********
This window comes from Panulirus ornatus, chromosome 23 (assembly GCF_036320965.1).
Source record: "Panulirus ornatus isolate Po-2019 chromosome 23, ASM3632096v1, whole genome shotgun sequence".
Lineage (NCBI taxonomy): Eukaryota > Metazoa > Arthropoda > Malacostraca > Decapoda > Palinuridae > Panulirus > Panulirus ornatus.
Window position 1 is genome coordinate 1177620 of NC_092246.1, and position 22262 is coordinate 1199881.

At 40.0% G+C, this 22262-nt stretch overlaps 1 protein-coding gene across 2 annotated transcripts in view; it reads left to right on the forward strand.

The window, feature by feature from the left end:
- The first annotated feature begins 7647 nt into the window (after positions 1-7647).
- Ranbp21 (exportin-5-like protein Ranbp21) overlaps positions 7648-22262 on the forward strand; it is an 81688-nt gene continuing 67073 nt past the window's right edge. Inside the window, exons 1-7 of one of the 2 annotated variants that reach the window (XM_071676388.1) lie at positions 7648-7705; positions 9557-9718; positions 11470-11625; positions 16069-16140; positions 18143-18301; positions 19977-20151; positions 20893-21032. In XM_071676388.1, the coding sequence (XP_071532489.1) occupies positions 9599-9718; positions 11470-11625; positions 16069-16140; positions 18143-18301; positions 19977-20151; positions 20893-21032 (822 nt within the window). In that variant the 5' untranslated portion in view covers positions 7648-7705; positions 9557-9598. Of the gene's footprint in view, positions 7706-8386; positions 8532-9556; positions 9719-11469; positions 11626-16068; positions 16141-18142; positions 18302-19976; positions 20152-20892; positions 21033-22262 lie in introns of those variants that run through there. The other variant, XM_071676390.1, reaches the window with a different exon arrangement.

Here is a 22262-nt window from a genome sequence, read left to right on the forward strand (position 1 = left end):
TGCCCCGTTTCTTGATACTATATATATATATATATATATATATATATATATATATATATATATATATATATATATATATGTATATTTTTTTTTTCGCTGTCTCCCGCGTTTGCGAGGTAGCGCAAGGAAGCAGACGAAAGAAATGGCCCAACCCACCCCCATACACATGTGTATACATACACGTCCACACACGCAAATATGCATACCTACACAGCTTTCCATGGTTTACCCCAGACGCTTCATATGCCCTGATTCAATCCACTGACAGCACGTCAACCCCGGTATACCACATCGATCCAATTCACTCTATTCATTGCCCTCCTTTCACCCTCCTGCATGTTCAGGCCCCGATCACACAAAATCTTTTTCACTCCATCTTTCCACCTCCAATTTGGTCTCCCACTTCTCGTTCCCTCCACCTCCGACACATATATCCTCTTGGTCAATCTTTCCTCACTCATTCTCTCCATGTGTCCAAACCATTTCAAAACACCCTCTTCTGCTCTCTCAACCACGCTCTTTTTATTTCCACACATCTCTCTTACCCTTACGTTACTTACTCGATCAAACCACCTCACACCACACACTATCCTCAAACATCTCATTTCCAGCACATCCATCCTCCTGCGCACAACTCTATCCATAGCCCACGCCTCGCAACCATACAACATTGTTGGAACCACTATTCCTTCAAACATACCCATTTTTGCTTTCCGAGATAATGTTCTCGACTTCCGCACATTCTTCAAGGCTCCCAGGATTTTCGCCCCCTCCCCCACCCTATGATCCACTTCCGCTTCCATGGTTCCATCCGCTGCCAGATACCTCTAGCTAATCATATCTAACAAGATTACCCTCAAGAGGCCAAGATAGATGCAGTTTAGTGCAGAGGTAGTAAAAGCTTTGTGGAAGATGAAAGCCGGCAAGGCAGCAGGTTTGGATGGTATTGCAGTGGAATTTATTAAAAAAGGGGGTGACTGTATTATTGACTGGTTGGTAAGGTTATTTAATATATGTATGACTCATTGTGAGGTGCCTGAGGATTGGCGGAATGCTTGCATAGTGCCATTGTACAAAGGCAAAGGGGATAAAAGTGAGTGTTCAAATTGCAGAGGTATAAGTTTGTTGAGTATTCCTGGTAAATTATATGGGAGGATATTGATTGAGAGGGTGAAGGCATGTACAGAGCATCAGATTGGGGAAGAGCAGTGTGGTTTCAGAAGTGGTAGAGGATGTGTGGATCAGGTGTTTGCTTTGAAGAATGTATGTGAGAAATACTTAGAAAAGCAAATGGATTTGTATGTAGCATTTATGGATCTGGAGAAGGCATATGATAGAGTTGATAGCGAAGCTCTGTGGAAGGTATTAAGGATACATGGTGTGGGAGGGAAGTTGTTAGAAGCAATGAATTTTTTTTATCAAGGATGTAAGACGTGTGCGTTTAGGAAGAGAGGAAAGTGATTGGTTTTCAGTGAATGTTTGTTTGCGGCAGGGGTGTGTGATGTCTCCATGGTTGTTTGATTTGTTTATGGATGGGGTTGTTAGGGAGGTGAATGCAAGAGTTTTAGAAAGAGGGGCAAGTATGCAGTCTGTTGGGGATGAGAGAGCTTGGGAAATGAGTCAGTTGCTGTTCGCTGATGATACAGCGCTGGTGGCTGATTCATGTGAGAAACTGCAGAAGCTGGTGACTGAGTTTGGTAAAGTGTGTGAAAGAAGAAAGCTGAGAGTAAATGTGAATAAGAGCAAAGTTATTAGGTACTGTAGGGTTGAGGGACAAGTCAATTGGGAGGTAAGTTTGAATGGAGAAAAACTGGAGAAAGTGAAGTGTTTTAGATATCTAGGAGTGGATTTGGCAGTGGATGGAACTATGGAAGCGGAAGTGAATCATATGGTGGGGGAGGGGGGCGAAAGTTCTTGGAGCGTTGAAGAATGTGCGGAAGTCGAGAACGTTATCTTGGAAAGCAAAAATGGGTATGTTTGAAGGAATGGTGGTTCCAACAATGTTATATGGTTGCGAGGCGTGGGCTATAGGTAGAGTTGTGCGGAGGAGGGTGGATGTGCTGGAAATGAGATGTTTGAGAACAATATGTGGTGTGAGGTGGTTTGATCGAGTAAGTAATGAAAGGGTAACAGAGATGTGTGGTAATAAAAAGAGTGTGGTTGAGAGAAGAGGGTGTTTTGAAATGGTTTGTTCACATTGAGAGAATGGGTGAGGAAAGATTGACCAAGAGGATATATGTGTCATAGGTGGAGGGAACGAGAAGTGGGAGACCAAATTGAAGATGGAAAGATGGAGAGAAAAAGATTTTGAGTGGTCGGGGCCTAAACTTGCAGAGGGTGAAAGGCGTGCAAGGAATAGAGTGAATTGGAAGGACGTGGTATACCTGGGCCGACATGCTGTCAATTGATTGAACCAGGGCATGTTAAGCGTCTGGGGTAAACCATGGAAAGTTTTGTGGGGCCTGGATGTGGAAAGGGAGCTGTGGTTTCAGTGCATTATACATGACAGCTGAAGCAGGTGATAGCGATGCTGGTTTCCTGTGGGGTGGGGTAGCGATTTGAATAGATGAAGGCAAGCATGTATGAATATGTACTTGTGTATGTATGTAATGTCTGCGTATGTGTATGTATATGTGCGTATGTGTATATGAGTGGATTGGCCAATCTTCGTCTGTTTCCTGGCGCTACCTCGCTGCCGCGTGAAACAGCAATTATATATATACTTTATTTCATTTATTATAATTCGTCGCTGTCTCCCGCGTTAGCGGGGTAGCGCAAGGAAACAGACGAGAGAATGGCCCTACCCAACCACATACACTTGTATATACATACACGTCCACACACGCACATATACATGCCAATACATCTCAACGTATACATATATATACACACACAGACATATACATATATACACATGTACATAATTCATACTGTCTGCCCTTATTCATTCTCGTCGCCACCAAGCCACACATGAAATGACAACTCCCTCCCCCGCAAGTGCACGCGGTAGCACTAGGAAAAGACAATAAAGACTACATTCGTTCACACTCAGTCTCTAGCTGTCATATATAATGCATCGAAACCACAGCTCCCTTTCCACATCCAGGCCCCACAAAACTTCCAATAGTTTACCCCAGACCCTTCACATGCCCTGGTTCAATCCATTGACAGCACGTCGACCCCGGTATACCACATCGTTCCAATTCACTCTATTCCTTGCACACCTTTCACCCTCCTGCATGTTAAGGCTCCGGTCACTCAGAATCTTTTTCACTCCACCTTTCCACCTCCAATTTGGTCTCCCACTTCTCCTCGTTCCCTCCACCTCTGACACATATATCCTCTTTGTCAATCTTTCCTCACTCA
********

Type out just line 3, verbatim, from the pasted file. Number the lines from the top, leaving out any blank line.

Lineage (NCBI taxonomy): Eukaryota > Metazoa > Arthropoda > Malacostraca > Decapoda > Palinuridae > Panulirus > Panulirus ornatus.